For years, a crisis has been brewing in the nursing home industry where certified nursing assistants have received low wages and poor/no benefits while providing care to their residents. Many of these nursing assistant jobs require the employee to work erratic hourly schedules for poor benefits, little pay, and usually no opportunity to advance in their career. These jobs have been associated with high injury rates and high turnover.
Approximately 50% of all nursing assistants in the United States live well below the federal poverty level. Low pay often results in the need to work longer hours, which could cause fatigue and place the resident’s health in danger. The problem with underpaying and understaffing is likely to increase significantly in the years ahead, as the last of the baby boomers enter their retirement years, and the need for additional nursing home beds rises.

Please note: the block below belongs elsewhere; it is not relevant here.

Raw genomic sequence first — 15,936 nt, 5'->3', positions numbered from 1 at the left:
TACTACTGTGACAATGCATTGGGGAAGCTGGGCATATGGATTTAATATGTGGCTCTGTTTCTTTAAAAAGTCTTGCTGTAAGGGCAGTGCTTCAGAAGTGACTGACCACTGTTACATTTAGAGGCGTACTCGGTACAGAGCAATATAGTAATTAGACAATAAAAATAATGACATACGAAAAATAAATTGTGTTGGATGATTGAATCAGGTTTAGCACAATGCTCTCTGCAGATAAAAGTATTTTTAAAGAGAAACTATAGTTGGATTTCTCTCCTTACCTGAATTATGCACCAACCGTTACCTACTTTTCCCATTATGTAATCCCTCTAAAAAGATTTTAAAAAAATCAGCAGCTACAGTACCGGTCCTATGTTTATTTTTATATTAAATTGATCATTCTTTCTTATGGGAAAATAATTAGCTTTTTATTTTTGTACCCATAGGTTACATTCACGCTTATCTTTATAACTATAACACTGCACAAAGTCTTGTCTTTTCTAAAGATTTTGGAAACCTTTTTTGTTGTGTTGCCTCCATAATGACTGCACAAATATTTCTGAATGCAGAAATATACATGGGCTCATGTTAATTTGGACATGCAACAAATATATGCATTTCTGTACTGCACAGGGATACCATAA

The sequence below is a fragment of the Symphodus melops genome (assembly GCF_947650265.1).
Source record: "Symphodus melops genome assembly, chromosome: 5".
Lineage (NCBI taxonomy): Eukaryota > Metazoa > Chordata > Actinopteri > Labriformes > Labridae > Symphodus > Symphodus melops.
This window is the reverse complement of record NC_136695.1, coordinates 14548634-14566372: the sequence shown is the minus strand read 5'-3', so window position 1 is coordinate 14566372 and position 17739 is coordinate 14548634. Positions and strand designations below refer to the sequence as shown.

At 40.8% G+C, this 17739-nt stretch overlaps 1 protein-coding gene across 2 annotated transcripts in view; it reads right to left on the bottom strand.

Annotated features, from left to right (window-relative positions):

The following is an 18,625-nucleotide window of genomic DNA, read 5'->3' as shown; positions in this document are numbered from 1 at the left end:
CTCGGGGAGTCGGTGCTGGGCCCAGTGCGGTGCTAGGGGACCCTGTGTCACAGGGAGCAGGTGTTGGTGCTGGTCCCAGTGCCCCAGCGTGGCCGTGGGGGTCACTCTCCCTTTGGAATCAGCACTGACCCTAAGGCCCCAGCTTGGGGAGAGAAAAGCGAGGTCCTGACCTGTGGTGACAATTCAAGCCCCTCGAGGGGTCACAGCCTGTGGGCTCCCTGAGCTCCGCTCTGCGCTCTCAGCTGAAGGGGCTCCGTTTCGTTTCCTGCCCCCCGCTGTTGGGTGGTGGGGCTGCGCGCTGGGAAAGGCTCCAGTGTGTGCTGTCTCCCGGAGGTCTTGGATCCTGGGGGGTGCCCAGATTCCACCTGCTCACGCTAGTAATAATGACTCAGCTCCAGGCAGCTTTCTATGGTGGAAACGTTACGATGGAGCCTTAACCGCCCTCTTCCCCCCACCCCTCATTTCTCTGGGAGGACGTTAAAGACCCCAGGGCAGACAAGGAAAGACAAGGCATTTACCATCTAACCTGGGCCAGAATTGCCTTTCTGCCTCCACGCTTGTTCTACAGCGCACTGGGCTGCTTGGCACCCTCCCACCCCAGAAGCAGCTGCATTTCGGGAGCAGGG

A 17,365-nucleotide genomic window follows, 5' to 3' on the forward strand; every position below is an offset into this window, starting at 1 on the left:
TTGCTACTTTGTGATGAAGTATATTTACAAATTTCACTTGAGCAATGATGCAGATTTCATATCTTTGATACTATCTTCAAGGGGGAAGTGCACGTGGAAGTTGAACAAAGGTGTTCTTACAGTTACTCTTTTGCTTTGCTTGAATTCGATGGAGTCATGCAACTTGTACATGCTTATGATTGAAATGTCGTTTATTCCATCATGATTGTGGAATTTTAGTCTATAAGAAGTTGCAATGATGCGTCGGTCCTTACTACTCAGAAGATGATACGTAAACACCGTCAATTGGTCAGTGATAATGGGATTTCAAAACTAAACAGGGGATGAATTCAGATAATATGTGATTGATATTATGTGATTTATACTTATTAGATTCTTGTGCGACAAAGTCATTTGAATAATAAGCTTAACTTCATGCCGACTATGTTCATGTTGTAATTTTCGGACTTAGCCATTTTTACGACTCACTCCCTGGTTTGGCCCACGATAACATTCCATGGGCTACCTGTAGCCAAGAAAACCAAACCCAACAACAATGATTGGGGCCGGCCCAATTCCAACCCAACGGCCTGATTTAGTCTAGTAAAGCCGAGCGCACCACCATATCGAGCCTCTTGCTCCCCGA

According to the US Bureau of Labor, the number of nursing home workers across America has doubled over the last decade with many more jobs likely available by 2024. Statistics show that the population of Americans over 85 years old will likely be doubled by 2030 where most will require some level of professional skilled nursing care at a facility or in their home.